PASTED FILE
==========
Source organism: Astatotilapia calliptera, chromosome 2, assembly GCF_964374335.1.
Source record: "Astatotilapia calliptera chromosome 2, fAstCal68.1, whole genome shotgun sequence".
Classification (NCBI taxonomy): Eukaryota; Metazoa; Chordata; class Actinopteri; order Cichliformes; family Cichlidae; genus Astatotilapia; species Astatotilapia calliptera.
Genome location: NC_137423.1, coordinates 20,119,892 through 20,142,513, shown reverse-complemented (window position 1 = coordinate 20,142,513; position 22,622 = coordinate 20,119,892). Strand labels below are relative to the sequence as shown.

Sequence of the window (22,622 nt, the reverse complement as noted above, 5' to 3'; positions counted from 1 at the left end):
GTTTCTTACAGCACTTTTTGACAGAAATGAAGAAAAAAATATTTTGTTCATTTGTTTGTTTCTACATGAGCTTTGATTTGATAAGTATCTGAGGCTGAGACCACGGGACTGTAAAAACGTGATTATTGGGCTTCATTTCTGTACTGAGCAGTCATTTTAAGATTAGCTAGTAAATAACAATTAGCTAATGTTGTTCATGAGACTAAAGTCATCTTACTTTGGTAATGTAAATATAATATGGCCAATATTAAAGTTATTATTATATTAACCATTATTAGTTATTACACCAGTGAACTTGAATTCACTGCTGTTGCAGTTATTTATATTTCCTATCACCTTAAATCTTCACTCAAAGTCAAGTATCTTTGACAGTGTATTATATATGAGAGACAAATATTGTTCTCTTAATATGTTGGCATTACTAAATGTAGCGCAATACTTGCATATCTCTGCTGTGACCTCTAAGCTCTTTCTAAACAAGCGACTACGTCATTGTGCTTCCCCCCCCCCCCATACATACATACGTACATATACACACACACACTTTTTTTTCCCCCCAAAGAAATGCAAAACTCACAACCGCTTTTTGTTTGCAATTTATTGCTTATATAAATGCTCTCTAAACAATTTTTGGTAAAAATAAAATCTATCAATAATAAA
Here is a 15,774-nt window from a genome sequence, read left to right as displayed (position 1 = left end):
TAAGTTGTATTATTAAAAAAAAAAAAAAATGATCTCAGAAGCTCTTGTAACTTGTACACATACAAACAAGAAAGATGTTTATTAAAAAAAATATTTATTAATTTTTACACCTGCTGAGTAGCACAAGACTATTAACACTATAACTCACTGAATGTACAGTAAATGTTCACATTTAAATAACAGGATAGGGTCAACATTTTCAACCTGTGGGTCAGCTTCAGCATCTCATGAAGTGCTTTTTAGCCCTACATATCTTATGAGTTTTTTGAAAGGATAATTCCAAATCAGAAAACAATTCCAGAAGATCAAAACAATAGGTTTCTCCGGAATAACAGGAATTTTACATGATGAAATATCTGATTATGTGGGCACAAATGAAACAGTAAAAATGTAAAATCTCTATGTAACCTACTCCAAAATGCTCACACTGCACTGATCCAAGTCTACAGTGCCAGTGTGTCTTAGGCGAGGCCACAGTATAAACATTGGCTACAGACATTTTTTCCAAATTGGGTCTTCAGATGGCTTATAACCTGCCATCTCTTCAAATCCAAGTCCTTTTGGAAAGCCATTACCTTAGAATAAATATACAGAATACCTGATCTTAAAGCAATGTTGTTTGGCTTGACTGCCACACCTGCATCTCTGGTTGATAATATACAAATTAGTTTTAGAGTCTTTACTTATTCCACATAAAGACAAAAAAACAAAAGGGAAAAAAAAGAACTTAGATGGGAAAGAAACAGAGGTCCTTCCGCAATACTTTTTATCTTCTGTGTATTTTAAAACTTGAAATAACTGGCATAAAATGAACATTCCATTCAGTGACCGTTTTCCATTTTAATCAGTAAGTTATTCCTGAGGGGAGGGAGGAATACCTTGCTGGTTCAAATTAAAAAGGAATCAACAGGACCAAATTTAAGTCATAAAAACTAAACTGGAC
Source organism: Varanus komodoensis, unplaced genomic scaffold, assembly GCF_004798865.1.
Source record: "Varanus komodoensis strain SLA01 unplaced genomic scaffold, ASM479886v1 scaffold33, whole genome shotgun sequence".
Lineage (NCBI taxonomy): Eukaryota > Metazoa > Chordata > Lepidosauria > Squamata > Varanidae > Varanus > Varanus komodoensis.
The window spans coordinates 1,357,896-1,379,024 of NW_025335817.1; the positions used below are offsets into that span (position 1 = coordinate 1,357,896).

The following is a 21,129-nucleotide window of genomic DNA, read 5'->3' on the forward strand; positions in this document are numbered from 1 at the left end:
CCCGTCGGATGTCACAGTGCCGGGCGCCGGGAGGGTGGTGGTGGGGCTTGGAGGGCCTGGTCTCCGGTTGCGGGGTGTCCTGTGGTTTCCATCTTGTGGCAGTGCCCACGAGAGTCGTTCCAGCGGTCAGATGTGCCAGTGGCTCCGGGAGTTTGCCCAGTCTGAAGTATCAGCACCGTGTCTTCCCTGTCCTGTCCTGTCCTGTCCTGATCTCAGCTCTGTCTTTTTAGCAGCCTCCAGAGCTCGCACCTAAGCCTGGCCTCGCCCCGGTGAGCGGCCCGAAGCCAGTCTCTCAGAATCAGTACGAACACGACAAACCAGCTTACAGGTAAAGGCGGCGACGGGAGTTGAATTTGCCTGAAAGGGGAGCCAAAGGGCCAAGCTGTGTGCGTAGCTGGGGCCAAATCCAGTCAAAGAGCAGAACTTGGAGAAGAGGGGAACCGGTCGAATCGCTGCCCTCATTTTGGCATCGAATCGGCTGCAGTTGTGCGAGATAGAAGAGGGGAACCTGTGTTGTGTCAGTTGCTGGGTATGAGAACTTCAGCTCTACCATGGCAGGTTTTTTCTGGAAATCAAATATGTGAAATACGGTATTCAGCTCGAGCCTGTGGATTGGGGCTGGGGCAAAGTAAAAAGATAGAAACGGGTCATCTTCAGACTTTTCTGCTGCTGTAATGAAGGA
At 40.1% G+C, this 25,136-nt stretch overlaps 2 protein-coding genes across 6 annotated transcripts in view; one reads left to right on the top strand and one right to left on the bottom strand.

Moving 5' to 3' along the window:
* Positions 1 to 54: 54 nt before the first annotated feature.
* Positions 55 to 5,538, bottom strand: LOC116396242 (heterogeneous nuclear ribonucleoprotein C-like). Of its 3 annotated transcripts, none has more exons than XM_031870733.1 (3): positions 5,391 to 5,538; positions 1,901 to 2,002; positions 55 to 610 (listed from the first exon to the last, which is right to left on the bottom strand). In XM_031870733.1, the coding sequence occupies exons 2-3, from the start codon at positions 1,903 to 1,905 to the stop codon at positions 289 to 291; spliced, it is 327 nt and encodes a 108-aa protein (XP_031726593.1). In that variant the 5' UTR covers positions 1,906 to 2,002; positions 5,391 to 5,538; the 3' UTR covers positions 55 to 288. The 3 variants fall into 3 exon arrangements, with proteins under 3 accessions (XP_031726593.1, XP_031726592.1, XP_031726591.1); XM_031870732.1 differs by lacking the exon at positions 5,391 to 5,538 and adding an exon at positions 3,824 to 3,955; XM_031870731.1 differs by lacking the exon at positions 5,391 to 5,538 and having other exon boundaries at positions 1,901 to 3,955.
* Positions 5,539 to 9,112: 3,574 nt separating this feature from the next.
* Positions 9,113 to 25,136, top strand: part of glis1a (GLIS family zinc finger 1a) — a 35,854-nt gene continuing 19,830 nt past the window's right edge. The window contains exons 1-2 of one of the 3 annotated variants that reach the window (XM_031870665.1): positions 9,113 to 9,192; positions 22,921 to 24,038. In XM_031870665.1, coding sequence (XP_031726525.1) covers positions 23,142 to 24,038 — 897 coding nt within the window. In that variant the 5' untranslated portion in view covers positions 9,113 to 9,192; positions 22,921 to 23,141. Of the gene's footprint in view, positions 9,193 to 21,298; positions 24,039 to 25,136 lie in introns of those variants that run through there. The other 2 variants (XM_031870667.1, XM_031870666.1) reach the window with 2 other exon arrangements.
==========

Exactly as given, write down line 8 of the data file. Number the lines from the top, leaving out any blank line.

TAAGTTGTATTATTAAAAAAAAAAAAAAATGATCTCAGAAGCTCTTGTAACTTGTACACATACAAACAAGAAAGATGTTTATTAAAAAAAATATTTATTAATTTTTACACCTGCTGAGTAGCACAAGACTATTAACACTATAACTCACTGAATGTACAGTAAATGTTCACATTTAAATAACAGGATAGGGTCAACATTTTCAACCTGTGGGTCAGCTTCAGCATCTCATGAAGTGCTTTTTAGCCCTACATATCTTATGAGTTTTTTGAAAGGATAATTCCAAATCAGAAAACAATTCCAGAAGATCAAAACAATAGGTTTCTCCGGAATAACAGGAATTTTACATGATGAAATATCTGATTATGTGGGCACAAATGAAACAGTAAAAATGTAAAATCTCTATGTAACCTACTCCAAAATGCTCACACTGCACTGATCCAAGTCTACAGTGCCAGTGTGTCTTAGGCGAGGCCACAGTATAAACATTGGCTACAGACATTTTTTCCAAATTGGGTCTTCAGATGGCTTATAACCTGCCATCTCTTCAAATCCAAGTCCTTTTGGAAAGCCATTACCTTAGAATAAATATACAGAATACCTGATCTTAAAGCAATGTTGTTTGGCTTGACTGCCACACCTGCATCTCTGGTTGATAATATACAAATTAGTTTTAGAGTCTTTACTTATTCCACATAAAGACAAAAAAACAAAAGGGAAAAAAAAGAACTTAGATGGGAAAGAAACAGAGGTCCTTCCGCAATACTTTTTATCTTCTGTGTATTTTAAAACTTGAAATAACTGGCATAAAATGAACATTCCATTCAGTGACCGTTTTCCATTTTAATCAGTAAGTTATTCCTGAGGGGAGGGAGGAATACCTTGCTGGTTCAAATTAAAAAGGAATCAACAGGACCAAATTTAAGTCATAAAAACTAAACTGGAC